“Everybody in the neighborhood will know who I’m voting for,” he said.
While crop insurance might prevent many farmers from going broke, Nord said falling commodity prices could help swing the race against Peterson.
“It’s a bad crop, so farmers are in a bad mood,” Nord said. “So that tends to affect their attitudes. So that’s not fair to the election but that’s the way it is.”
Westrom is counting on voter anger with the Obama administration’s health care and environmental policies to send him to Washington in January.
But when it comes to agriculture policy, there’s little daylight between the two candidates.
Westrom said he would have voted for this year’s farm bill and that he supports the federal sugar program and crop insurance.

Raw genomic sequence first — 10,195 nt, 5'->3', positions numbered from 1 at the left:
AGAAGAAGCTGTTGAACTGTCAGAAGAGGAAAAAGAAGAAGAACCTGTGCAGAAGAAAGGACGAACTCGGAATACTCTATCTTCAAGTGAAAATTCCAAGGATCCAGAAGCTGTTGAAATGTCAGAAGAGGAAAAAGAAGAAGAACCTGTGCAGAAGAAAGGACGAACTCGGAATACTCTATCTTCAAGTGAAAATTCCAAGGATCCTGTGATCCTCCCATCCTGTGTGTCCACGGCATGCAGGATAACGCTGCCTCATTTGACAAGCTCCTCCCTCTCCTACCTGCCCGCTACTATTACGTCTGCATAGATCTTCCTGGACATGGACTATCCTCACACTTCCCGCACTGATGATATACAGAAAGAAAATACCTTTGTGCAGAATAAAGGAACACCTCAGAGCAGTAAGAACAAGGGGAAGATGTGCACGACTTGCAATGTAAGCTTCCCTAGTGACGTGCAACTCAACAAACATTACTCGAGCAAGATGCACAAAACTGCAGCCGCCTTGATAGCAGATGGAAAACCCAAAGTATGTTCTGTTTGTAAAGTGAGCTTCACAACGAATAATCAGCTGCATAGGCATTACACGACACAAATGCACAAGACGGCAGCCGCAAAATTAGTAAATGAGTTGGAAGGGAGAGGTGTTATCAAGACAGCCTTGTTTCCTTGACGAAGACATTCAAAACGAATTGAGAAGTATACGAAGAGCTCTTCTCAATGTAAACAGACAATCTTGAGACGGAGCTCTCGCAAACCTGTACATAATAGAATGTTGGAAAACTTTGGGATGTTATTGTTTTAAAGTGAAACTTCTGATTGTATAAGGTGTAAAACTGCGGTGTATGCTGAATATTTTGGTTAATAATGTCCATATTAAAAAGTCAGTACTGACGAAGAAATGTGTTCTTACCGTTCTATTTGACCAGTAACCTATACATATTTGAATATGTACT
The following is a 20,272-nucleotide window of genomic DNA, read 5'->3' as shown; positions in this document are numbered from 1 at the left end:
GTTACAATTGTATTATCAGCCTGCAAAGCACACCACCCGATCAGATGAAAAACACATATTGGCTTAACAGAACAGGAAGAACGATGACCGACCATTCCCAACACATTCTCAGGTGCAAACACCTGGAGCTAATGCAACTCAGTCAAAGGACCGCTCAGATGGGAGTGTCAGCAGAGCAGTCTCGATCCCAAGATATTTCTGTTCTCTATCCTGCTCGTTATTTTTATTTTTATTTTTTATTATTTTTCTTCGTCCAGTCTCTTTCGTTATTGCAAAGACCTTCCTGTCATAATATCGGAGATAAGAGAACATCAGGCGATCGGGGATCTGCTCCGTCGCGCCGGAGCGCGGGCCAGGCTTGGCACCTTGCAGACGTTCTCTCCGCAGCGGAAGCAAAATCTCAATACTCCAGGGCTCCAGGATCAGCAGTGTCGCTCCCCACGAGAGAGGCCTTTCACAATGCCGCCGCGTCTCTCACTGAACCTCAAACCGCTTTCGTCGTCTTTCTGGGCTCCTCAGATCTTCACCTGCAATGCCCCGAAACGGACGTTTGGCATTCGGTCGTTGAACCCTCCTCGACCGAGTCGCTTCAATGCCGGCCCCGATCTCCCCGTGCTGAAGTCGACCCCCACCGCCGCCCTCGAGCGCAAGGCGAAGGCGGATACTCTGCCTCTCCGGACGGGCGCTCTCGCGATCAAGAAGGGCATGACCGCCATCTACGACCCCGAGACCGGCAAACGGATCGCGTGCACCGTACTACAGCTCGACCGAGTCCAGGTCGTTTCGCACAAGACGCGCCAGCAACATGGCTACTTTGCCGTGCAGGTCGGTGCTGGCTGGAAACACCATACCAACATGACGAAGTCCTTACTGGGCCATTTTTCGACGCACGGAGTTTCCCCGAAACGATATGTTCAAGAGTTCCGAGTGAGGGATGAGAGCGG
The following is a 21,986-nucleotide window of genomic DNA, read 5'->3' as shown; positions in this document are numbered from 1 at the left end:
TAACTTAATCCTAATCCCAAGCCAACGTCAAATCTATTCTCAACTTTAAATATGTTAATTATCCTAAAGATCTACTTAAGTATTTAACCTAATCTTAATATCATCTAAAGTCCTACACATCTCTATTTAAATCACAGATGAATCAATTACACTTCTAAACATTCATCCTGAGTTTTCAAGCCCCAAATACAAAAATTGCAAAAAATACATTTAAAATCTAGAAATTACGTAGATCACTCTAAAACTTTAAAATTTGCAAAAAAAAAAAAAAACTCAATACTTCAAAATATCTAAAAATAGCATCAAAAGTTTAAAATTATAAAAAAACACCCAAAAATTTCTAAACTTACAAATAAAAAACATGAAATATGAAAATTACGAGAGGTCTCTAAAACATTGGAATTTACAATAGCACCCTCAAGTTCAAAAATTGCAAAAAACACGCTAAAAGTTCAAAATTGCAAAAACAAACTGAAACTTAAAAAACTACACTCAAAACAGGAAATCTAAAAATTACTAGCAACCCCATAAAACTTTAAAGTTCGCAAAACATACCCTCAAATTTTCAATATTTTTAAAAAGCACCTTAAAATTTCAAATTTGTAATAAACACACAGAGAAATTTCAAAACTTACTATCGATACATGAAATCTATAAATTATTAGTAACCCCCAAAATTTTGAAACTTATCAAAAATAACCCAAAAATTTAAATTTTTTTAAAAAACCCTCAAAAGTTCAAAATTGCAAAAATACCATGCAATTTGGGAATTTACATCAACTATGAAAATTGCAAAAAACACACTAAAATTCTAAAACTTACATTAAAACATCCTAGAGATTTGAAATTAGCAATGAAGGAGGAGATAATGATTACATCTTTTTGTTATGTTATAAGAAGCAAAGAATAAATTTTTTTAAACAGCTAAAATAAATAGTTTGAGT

“Farmers and agriculture business have a friend in me, same as they need,” he said. “So there’s not an issue about standing up for agriculture, that’s what this district is, that’s what I will do.”
Berg of American Crystal Sugar, who has met with Westrom, thinks the Republican would protect the region’s economic interests.
But Berg said the sugar program has plenty of enemies in Congress, and he’s not ready to see Peterson go.
“I’m not going to give up a stud player for my team, simple as that,” Berg said.
Peterson has a record of bucking his party and siding with Republicans on gun control, social issues such as abortion and environmental regulations - all popular positions in the conservative district.
But Westrom contends that a vote for Peterson is a vote in favor of the Democrats’ positions on those issues - even if Peterson personally doesn’t support them.
“That’s the leadership that Collin Peterson enables,” Westrom said. “If he’s got so much clout, then stop it. It hasn’t been stopped. We need somebody who will stand up to Nancy Pelosi and President Obama, not enable this to happen.”